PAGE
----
Home Cooked Thanksgiving Meal Could be Risky Business
Posted by: Linda Kay | November 3, 2014
According to statistics from the National Fire Protection Association (NFPA), Thanksgiving is the peak day of the year for home cooking fires. A study by State Farm indicates that grease and cooking-related claims more than double on Thanksgiving Day compared to an average day in November. Texas also has the dubious distinction of leading the country in Thanksgiving Day claims in State Farm’s survey. While we’re all looking forward to our favorite dishes, we thought we’d collect some tips to keep your Thanksgiving on track.
Based on 2007 – 2011 annual averages, the NFPA lists these six items as the top reasons for cooking fires.
Unattended cooking was by far the leading contributing factor in these fires.
Two-thirds (67%) of home cooking fires started with the ignition of food or other cooking materials.
Clothing was the item first ignited in less than 1% of these fires, but these incidents accounted for 15% of the cooking fire deaths.
Ranges accounted for the largest share (57%) of home cooking fire incidents. Ovens accounted for 16%.
More than half (55%) of reported non-fatal home cooking fire injuries occurred when the victims tried to fight the fire themselves.
Frying poses the greatest risk of fire.
The growing popularity of deep frying turkeys has contributed to the Thanksgiving Day disasters. Though a deep fried turkey is very good, the actual frying can be extremely dangerous. According to the U.S. Fire Administration (USFA), nearly 4,300 fires occur on Thanksgiving causing 15 deaths and almost $27 million in property damage, many of them due to deep frying accidents.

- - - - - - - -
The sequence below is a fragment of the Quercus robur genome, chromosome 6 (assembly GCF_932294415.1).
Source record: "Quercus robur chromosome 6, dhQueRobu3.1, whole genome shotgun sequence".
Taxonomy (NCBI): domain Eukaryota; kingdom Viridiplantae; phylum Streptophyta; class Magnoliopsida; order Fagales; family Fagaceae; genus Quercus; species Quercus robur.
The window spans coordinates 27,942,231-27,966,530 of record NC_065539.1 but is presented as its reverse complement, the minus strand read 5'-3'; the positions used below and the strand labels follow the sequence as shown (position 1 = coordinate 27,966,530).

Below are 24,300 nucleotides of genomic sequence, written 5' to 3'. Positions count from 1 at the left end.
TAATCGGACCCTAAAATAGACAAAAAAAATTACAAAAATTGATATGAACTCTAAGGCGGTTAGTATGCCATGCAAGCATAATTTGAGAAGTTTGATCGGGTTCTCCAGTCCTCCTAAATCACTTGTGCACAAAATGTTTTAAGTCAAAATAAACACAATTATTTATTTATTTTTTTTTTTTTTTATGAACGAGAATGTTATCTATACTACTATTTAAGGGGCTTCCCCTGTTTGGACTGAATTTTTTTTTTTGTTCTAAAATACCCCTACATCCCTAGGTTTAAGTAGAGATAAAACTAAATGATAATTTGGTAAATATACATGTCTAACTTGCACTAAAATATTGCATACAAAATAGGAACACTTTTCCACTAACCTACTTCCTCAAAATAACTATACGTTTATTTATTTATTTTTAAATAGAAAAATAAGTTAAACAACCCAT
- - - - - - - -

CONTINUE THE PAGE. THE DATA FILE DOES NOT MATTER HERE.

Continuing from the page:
If you intend to deep fry your bird, let’s start with figuring out how to make sure the hot oil doesn’t overflow into the fire.
Most deep fried turkey recipes call for peanut, corn or canola oil—but just how much oil is necessary? Many turkey frying accidents happen when too much cooking oil is used and spills over the pot, catching fire when the turkey is dropped in.
Here is a simple way to figure out how much oil to use:
- Place the turkey - still in the plastic wrap - in pot
- Fill with water until the turkey is covered by about 1/2 inch of water
- Remove and dry turkey (a wet turkey can cause oil to splatter latter)
- Mark water level. Dump water, dry the pot, and fill with oil to the marked level
The U.S. Consumer Product Safety Commission (CPSC) says that most turkey frying accidents occur while the oil is being heated, prior to even adding the turkey. This means we must be extra vigilant when heating the oil, and turn off the fryer immediately if any smoke appears.
The CPSP also thoughtfully provided these additional tips.
- NEVER leave a fryer unattended.
- Place fryer in an open area AWAY from all walls, fences, or other structures.
- Never use your fryer IN, ON, or UNDER a garage, breezeway, carport, porch, or any structure that can catch fire.
- Completely thaw (USDA says 24 hours for every 4 to 5 pounds) and dry turkey before cooking. Partially frozen and/or wet turkeys can produce excessive hot oil splatter when added to the oil.
- Center the pot over the burner on the cooker.
- Raise and lower food SLOWLY to reduce splatter and avoid burns.
- COVER bare skin when adding or removing food.
- Check the oil temperature frequently.
- If oil begins to smoke, immediately turn gas supply OFF.
- If a fire occurs, immediately call 911. DO NOT attempt to extinguish fire with water.
We would also like to add that having a fire extinguisher in your kitchen are is always a great idea. For information on which type of extinguisher and how large, here’s the link to the NFPA fire extinguisher page. Click here.
For great information about thawing, preparing, and cooking your turkey our friends at Butterball have it all laid out for you. Click here.
We wish you a happy and safe Thanksgiving.
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